JOHNSON CITY, Tenn. — Ballad Health celebrated its first anniversary in February as the predominant provider of health care in a region where people tend to die at much younger ages from preventable diseases than elsewhere in the nation.
Virginia and Tennessee regulators want Ballad to not only treat but prevent chronic diseases, and the health system itself has set an ambitious goal of turning its mostly one- and two-star hospitals into Top 10 performers.
All of which requires change.
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On the Virginia side, change can’t come soon enough to the coalfields, where it’s easier to find a surgeon to remove gangrened toes than an endocrinologist to keep diabetes in check. In some places, the greater part of an hour can pass before an ambulance crew reaches someone who has taken a nasty fall or is having a heart attack or stroke. Even then, the nearest hospital won’t be equipped for trauma. Moms must travel far to receive prenatal care and to deliver their babies. Primary care is stretched thin, specialists are scarce, and for far too many years, opioids were liberally prescribed for the pains of disabilities and diseases without treating the underlying ailment, making the region the epicenter of a nationwide epidemic.
It is here, people are asking: Where are all the services Ballad promised in order to win Virginia’s permission to merge Mountain States Health Alliance and Wellmont Health System?
On the Tennessee side, change is coming swiftly to the Tri-Cities, where Ballad plans to consolidate three trauma centers, two nurseries that care for the sickest newborns, and two hospitals. Here, nurses see colleagues leaving, and their work assignments and pay changing, as services are moved from one building to another. Some patients complain they are paying more, getting less and losing doctors.
It is here, people are asking: Where are all the protections Ballad promised in order to win Tennessee’s permission to eliminate competition?
On the third floor of Ballad’s headquarters in Johnson City, CEO Alan Levine checks off items on the first year’s to-do list: merge two electronic medical records systems and two human resource systems, begin to consolidate two community hospitals, open a new one, partner with another community to reopen a hospital, create a division responsible for population health, reduce infection rates, recruit doctors and nurses, raise profit margins and bond ratings. Those, he knew about. What he didn’t expect was a lesson about communication.
Levine thought Ballad was sharing information with the public and staff as to why the changes were necessary to have a solvent health system that delivers a higher quality of care. But he didn’t account for a social media movement that brought hundreds of people to Tennessee’s public hearing assessing Ballad’s first year.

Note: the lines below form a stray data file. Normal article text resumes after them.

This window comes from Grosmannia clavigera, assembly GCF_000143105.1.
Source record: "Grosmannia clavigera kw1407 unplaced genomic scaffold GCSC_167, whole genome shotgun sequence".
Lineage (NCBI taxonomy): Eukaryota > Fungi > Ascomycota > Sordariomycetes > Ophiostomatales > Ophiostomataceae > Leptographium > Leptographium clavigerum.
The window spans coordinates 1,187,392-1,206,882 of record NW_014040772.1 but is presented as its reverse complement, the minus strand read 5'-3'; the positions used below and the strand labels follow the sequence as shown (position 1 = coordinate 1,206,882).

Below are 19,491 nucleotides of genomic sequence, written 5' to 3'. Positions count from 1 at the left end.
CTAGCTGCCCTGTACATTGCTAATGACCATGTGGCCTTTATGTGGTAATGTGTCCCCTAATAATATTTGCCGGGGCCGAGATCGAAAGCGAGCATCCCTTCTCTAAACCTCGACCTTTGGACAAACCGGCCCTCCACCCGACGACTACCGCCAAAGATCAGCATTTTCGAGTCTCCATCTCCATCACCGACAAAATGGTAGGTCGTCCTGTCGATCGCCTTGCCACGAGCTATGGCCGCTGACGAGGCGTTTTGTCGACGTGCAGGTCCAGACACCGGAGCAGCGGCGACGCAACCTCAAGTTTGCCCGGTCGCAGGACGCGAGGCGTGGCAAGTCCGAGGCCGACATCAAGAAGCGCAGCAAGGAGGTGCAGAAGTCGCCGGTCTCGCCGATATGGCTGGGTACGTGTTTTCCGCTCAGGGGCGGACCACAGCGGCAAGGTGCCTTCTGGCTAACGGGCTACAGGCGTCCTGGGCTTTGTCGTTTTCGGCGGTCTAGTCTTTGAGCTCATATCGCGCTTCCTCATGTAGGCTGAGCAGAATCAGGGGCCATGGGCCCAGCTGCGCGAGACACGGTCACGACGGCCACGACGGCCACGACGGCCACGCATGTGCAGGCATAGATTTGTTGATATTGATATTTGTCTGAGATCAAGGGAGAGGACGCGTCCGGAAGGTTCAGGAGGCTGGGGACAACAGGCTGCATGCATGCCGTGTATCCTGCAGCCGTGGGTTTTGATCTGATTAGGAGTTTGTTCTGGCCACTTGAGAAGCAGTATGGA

Levine said he tried responding to those critics.
“What I started to notice is that no matter what I said, you start to see the same names pop up. There was a group, no matter what I said, would call me a liar,” he said. “So I stopped responding to them. But there are a lot of people who are communicating, folks who were very appreciative of us responding to their questions. They might still have a different opinion, but they realize we didn’t just wake up one day and decide to do this. There is a process behind it.”
Levine said that he answers emails, explaining the reasons behind the changes, and that people are mostly satisfied with his responses. He talks about how combining payrolls and scheduling systems created confusion for some staff, but no one’s pay rate was reduced. He explains that many of the concerns — nurse and physician shortages, long wait times, billing and care complaints, long travels to reach hospitals — all predate the merger.
The proposed changes are meant to address those, he said.
“In the absence of hearing from me, and our management team, if we’re not explaining it, somebody else is and that somebody might not be giving them accurate information,” he said.
The new health system was formed when rivals Mountain States and Wellmont sought to partner in order to remain viable. Both states in which they operated set up special regulatory processes for the merger. In Virginia, it’s a cooperative agreement, and in Tennessee, a certificate of public advantage, or COPA.
The Federal Trade Commission, which usually oversees mergers, objected, as did insurers and independent health care providers. They worried the new system would be a monopoly that would raise prices and reduce access and quality of care.
To keep that from occurring, both states maintained oversight and are requiring Ballad to hold costs steady, seek approval before removing service lines, improve quality, hire more doctors, maintain pay scales, offer more charitable care and invest in communities in measurable ways to prevent diseases.
Ballad borrowed its name from the narrative form of poetry and adopted as its motto “It’s your story. We are listening.”
Some of its critics think Ballad is more interested in hearing money talk than in listening to their concerns. In February, several hundred of them packed the auditorium at Northeast State Community College near Bristol to fill the ears of members of the COPA Local Advisory Council. The council is tasked with reviewing how well Ballad is meeting its obligations and reporting back to Tennessee’s health department.
In the council’s March report to the state, chairman Doug Varney wrote, “A common theme we heard is the need for improved communication between Ballad Health and the community, especially in terms of giving notice before major decisions are announced to the public and even offering opportunities for community engagement and buy-in on the front end when possible.”